The Southwest Georgia city has a population of about 77,000. It also has the second-highest death rate from the disease in the entire state.
On Tuesday afternoon, Gov. Brian Kemp said that he's sending the Georgia National Guard to Dougherty County to help.
Terricka Parks has had the flu before. She said that COVID-19 is nothing like that.
"They say flu-like symptoms, but this felt 10 times worse than the flu," she said. "It felt like I had a tractor-trailer sitting on my chest. I couldn't do the simple things."
The 28-year-old contracted the virus while at a church service on March 10.
She said her symptoms got so bad that she did not know if she was going to make it.
"I was literally ready to give up my fight," she said. "I told myself, I was just gonna lay in my bed and pretty much, let go. I said I wasn't going to fight anymore, but then, I had to think (about) what I had to fight for."
Kemp said that Albany -- in Dougherty County -- is a major hotspot for the virus, and it's spreading rapidly.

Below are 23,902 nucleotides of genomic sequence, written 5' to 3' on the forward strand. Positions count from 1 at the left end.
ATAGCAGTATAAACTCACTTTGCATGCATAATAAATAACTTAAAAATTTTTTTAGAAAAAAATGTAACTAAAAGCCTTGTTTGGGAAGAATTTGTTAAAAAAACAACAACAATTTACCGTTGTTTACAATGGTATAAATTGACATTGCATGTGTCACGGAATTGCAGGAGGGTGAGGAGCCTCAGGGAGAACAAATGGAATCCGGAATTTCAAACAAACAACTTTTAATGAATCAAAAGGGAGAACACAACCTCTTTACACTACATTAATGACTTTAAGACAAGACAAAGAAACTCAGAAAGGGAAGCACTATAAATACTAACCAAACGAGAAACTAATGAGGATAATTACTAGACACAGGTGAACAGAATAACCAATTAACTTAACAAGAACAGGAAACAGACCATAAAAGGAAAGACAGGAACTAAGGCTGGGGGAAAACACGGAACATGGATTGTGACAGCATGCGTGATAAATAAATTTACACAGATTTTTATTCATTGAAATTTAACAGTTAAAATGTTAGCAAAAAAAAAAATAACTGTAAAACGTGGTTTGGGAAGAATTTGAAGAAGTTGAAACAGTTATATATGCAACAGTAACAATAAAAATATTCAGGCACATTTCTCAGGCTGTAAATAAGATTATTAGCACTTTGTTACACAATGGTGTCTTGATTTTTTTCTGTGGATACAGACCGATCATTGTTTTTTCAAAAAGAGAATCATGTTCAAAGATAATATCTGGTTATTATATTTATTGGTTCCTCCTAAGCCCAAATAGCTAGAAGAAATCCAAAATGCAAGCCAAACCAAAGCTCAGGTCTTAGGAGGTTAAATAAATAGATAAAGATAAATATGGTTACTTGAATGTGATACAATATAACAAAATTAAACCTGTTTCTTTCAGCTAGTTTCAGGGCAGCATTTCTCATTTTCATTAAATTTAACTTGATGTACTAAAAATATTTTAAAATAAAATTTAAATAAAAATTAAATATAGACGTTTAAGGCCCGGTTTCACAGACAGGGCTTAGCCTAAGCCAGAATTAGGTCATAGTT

On Monday at noon, there were 267 cases in Dougherty County. Just 24 hours later, on Tuesday at noon, Dougherty County had 455 cases.
Kemp is sending in troops from the Georgia National Guard to help support healthcare workers there.
"Your front-line healthcare workers," Kemp said. "We've got to keep them in the game. They're the ones protecting us."
On Tuesday, the governor announced a partnership with state colleges that will increase the number of tests for the virus available -- which he says will help stop the spread.
"Obviously if we can do that in the state, the Albany-Southwest Georgia area will be one of the first places we implement that," Kemp said. "Just because of the situation we have on the ground."
Officials in Dougherty County have traced the outbreak there to a large funeral on February 29 that the governor is calling a "super spreading event" -- where a small number of people cause a large number of infections.
Still, Kemp is hopeful the state will get past this.
"Join us in this fight," he said. "Just a few more weeks and we will be on the other side of this. And we will come out stronger than ever before."
Terricka agrees -- as long as people take this virus seriously.
"I'm very grateful they were so innovative, you know," she said. "They had a plan, and then they put the plan into place. Because its still people here trying to recover."
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